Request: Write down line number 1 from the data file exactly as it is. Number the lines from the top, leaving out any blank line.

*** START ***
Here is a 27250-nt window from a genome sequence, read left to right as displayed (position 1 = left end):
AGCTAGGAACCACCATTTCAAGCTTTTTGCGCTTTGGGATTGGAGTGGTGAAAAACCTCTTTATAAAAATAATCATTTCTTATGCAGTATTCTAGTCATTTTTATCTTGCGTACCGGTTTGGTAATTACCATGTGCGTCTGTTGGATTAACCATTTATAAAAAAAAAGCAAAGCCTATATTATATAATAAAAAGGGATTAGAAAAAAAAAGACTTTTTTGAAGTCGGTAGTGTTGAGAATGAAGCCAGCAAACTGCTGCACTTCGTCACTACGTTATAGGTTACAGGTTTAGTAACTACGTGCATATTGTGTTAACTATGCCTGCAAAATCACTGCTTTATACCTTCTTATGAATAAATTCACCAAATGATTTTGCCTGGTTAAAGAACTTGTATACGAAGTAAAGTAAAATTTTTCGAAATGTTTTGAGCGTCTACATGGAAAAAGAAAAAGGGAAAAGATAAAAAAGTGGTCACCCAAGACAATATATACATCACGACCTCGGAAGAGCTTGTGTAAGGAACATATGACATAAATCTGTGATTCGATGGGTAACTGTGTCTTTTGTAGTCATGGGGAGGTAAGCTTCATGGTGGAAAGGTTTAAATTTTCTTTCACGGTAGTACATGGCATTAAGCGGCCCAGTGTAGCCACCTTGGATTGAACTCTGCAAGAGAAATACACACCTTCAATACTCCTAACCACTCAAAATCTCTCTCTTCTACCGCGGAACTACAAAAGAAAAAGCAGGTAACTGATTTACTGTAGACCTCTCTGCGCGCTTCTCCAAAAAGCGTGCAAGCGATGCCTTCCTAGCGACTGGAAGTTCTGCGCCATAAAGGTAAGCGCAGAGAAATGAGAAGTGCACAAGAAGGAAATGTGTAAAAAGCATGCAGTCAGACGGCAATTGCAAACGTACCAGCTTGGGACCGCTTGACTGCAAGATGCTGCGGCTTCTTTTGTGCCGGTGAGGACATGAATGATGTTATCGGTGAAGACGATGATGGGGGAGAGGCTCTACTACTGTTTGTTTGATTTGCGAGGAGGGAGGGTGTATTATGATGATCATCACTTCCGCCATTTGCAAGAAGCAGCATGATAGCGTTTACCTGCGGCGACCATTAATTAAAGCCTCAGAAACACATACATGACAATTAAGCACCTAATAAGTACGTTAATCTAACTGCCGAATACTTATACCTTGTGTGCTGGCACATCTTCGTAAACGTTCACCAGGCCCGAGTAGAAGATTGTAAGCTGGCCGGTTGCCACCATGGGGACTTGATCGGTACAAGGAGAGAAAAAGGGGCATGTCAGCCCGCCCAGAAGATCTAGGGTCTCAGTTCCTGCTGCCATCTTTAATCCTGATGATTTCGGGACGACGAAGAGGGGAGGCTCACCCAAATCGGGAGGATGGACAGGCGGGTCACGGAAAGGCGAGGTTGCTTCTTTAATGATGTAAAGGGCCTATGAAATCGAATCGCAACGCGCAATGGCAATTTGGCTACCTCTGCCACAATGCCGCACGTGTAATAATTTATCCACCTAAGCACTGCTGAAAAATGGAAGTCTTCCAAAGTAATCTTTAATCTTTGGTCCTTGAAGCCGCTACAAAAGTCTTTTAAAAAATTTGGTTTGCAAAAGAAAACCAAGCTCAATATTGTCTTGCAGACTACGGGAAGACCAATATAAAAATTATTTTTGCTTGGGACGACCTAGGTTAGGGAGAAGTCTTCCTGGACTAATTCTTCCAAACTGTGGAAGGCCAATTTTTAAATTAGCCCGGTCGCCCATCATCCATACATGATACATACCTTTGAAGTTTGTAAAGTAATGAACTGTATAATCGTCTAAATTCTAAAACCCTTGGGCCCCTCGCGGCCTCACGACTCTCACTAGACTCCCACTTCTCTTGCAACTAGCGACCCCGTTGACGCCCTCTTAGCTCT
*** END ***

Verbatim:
Here is a 27250-nt window from a genome sequence, read left to right as displayed (position 1 = left end):